Indeed. He was poor with QLD in 2007 as well. He is a terrible fit with sides that are not near the top of their game. So he was always going to be a huge risk for a side that had a 30% win rate and lacked world class players. That’s the fit issue again – matching the right type to the right type of scenario.

'He's up for it': Why ex-Boks World Cup-winner Jake White should be on the Wallabies coaching hit list

I agree on the risks of picking people before they are ready, or for the wrong game or the wrong game plan.

Lolesio was an example with Rennie, where he was just a terrible fit for what Rennie was wanting to do and he was asked to debut v NZ. Shades of 1993 at Carisbrooke for Pat Howard. Or 2013 Matt Toomua v NZ.

The spine positions need ‘old heads and strong bodies’ – 2, 8, 9, 10, 13 and 15. Some have those qualities earlier than others but …

For what it is worth, I think Ikitau is an essential because he locks down that critical 13 position defensively and his work in possession is sometimes underrated.

There are actually some very good players coming up through the age groups as the performance of the U20’s shows and that also suggests that some of the coaching malaise may be lifting.

'He's up for it': Why ex-Boks World Cup-winner Jake White should be on the Wallabies coaching hit list

Anyone who likes Bulgakov would appreciate this dark comedy. Who will play Professor Woland?

'Everyone's in the hunt': RA won't rule out stunning Wallabies return after Cheika departs Argentina role

You misunderstand me. Rebuild is not about which centre do you pick, or which player at all. It is about a side that struggles to complete the structural elements of rugby on a consistent basis. It is about systems. Systems build players not the other way around. That’s why the Brumbies and Canterbury/Crusaders seem to always be there or there abouts, despite players coming ad going. White picked a mix of youth and older guys at the Brumbies. It isn’t about age it is about how you will fit into systems. Fardy was a washed up, peripheral sad sack but White saw how this older player could fit. He also saw how a young 3rd grade Wests player from QLD could fit (Mogg).

Australia lack a world class set piece in either lineout or scrum. That is the source, the supply of ball. Australia lack on the ball potency at ruck and maul, that is the continuity of supply. Australia lack the ability to control the tempo and style of the game – that is about a lack of acumen with tactical kicking. Australia lack an effective kick-chase. Australia lack a repeatable, consistent defensive structure. I might go on…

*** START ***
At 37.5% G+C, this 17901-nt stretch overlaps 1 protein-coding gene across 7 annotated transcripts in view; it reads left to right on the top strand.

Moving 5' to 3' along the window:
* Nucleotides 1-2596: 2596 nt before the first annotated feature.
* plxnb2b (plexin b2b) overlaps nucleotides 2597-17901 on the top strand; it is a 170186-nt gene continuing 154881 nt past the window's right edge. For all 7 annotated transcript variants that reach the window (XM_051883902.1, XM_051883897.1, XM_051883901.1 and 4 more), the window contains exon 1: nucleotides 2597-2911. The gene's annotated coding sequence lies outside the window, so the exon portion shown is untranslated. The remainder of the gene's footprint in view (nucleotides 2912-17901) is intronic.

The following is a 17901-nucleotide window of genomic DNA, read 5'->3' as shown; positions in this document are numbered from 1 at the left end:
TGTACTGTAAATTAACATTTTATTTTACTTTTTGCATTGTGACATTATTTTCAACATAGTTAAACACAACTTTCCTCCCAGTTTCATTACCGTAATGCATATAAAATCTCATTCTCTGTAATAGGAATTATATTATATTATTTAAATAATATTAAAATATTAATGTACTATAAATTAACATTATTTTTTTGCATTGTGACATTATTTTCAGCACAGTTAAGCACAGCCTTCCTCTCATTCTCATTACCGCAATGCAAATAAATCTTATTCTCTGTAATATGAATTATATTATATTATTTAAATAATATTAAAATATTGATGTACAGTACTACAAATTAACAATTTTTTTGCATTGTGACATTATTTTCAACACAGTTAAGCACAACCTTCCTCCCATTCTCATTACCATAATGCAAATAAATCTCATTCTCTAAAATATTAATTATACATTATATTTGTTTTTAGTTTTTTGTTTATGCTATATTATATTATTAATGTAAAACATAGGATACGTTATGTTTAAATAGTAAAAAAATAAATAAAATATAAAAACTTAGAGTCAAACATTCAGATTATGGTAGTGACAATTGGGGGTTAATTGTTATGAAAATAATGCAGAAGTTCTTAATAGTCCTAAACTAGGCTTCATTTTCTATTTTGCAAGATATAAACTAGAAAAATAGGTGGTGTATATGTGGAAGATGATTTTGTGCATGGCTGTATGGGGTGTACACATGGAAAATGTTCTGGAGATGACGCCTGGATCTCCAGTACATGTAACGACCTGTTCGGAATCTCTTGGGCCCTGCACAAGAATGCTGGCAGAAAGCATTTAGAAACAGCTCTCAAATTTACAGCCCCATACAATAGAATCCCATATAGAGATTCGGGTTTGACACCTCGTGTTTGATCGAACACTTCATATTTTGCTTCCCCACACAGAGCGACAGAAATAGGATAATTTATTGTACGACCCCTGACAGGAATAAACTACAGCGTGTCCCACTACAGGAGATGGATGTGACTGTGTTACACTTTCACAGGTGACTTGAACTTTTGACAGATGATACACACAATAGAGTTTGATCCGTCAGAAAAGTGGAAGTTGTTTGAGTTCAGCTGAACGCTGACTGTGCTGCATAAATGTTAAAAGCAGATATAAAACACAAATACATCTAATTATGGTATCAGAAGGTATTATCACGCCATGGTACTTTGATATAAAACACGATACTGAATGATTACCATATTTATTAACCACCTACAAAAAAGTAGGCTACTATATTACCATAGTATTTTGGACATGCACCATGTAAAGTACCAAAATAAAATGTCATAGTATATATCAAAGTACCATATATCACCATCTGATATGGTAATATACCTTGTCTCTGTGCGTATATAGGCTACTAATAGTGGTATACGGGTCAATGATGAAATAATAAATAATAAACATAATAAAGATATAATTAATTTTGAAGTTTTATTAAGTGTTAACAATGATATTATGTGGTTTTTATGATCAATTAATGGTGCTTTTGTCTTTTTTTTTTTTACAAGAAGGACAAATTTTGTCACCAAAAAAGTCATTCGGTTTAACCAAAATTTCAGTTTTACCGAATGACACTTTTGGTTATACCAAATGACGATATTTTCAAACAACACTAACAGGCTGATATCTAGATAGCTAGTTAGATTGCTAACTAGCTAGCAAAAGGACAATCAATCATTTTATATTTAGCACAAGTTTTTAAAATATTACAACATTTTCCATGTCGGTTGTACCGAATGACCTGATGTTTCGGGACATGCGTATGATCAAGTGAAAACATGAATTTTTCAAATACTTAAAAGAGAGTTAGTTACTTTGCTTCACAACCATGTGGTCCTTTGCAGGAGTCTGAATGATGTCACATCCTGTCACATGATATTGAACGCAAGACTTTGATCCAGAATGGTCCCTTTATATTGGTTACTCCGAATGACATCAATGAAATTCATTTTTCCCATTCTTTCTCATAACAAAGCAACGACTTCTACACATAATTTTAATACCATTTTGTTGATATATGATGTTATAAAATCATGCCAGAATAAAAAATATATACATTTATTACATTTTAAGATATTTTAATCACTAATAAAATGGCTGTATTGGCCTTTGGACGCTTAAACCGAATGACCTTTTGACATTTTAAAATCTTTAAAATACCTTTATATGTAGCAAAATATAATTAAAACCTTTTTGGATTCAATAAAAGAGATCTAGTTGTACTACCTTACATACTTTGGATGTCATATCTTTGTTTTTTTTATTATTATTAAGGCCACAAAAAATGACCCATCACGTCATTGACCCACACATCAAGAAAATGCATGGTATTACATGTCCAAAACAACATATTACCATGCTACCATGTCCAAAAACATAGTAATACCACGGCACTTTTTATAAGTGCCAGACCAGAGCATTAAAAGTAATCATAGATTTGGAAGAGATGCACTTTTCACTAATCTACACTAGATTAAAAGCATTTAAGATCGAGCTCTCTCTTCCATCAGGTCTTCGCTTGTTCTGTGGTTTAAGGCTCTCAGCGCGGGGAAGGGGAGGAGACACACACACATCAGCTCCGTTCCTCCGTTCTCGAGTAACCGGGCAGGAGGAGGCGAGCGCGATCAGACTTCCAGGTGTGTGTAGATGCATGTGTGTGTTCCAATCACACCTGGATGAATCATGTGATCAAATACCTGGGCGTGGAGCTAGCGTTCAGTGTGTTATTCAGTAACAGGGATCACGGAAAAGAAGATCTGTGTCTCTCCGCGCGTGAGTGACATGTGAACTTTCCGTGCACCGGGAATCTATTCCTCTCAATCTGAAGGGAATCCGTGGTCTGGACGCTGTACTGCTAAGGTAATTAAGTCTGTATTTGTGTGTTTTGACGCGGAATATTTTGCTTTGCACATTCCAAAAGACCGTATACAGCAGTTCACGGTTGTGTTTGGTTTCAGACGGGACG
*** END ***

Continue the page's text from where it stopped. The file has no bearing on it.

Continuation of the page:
A coach like White will do that rebuild – the systems. That is what he does. Coleman at NSW has some of that, but I think he is way off being ready for the national job. There are not many rebuild coaches around who are ready for coaching a national side. Other types of coach may get lucky and things just come together but I see Oz as having been in a rebuild situation for at least 18 years, since Eddie Jones f%^#ed the systems up here (with help) between 2001-2005.

Hoping that clarifies.

'He's up for it': Why ex-Boks World Cup-winner Jake White should be on the Wallabies coaching hit list

Another fact free opinion. 2013 Jake ball no flair top try scorers – that wizard of deadly dull play, Henry Speight (the man had zero flair) and Jesse Mogg. Never mind the facts let’s just say the first thing that comes to mind.

'He's up for it': Why ex-Boks World Cup-winner Jake White should be on the Wallabies coaching hit list

But at the Brumbies he utilised a different style, as he had at Natal and the Sharks.

And plenty of running rugby was the Cheika and Rennie way – I will let their win/loss ratios speak for themselves. Rugby is a set piece and kicking game. You can build running on top of that, or you can just lose a lot of games you should win. Or follow League, a game for 13 backs.

How to respond to ‘notoriously the world’s most negative coach’? Well, I guess Rassie is a really ambitious guy in playing style and Borthwick’s England really let rip didn’t they? Watch the 2012 and 2013 Brumbies under Jake the Snake – they scored more tries than any Oz side bar the wonderful Waratahs (43 to 45), who finished 3rd in the Oz conference, 15 points behind the Brumbies and in 9th place overall. But those Waratahs ran from everywhere. The points diff between the Brumbies and the Waratahs was +135 to +40. The Brumbies beat the BI Lions and the Waratahs ran it from everywhere and lost. The Brumbies played in the Super final, the Waratahs were spectators. But here is a link